We have separated – what arrangements should we make for our children?
In this short article, Amy Fallows a solicitor specialising in cases involving children, advises on the best way to make arrangements for children following a separation.
The best arrangements for children are those agreed by parents directly. Sometimes it can be hard to communicate in the early stages of a relationship breaking down. Creating a routine for children is important so try and agree arrangements which are sustainable in the long term.
Communication is the key to a successful parenting relationship post-separation. Try to maintain a line of communication, even if it is only email or text. Avoid discussing the children in front of them or using them as messengers – make time to meet or discuss matters without the children present. Ask a family member or close friend to help you or use a professional family mediation service. Alternatively, our childcare team are experienced in negotiating and establishing arrangements for children.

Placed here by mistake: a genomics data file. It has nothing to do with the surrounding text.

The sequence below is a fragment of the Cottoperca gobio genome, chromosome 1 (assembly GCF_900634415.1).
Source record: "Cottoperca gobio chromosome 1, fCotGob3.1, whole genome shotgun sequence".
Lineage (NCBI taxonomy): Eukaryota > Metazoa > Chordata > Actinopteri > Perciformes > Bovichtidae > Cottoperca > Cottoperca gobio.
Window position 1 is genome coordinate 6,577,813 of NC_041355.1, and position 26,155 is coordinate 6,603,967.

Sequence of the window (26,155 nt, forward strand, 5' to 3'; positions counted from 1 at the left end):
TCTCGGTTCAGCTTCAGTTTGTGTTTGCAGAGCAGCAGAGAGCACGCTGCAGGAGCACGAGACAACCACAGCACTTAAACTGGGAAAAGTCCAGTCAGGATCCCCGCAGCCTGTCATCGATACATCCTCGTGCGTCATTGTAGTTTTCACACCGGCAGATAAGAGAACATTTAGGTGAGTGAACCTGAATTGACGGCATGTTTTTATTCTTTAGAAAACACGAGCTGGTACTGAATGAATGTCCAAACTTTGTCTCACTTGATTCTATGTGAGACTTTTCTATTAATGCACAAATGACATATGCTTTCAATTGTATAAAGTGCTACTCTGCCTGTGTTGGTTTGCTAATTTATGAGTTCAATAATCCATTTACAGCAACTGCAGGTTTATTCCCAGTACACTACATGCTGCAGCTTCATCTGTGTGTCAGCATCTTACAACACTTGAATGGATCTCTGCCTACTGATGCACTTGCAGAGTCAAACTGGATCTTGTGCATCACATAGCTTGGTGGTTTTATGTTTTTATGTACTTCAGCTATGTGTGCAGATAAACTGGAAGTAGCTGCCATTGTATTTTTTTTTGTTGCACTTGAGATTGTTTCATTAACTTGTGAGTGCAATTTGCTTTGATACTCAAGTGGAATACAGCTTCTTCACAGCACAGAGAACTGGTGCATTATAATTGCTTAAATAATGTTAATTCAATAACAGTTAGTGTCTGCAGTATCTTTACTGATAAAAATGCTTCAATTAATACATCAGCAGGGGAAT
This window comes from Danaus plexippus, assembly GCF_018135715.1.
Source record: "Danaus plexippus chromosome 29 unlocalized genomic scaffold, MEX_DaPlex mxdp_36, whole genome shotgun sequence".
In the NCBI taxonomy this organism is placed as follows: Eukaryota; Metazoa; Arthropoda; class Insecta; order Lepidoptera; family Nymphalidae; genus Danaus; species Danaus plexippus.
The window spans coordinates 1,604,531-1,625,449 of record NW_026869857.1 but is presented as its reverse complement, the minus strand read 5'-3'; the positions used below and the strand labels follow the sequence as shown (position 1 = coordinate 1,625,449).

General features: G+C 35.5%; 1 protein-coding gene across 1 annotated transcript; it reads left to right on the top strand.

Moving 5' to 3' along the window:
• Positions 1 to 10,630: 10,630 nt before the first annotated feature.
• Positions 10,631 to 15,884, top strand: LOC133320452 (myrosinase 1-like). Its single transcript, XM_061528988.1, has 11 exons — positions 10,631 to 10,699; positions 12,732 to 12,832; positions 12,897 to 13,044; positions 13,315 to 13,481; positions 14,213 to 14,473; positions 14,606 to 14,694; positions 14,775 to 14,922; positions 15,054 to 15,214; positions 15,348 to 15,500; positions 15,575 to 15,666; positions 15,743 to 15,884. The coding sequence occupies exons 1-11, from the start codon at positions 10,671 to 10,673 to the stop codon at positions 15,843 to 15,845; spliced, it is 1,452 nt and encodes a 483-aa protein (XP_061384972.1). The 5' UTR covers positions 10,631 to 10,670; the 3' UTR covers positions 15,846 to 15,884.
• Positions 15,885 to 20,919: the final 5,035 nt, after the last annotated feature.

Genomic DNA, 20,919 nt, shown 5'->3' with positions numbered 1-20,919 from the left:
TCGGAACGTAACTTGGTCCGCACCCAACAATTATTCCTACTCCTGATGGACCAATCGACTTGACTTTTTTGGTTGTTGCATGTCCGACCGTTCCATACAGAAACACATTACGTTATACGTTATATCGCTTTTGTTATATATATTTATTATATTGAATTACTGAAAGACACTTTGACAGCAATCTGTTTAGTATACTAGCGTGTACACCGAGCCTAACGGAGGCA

There is no rule about what is best for a child. All children are individual and have individual needs. If you end up in court, the court will try to establish what is in your child’s best interests.
Arrangements that we regularly see in practice are:
- Children spending one or two evenings a week with the parent they don’t usually live with, either for tea or to stay over
- Parents alternating weekends with each other
- Parents sharing school holidays
However, what works for one family, might not work for another. Where one parent works shifts, the arrangements may need to change each week or work on a 4-week, 6-week or even 8-week cycle. We also see arrangements whereby children spend one week with one parent and then one week with the other. This requires good communication and co-operation to work and it is important that children feel settled in both homes.
There are a million variations on a theme. Keep your children’s best interests in mind at all times and consult a childcare law professional if you are not sure that the arrangements are right for the children.
For further advice, contact Amy Fallows on 01228 552222 or send an email via our contact page.
About the author
Amy is a family law Partner and the coordinator of the employee benefits scheme.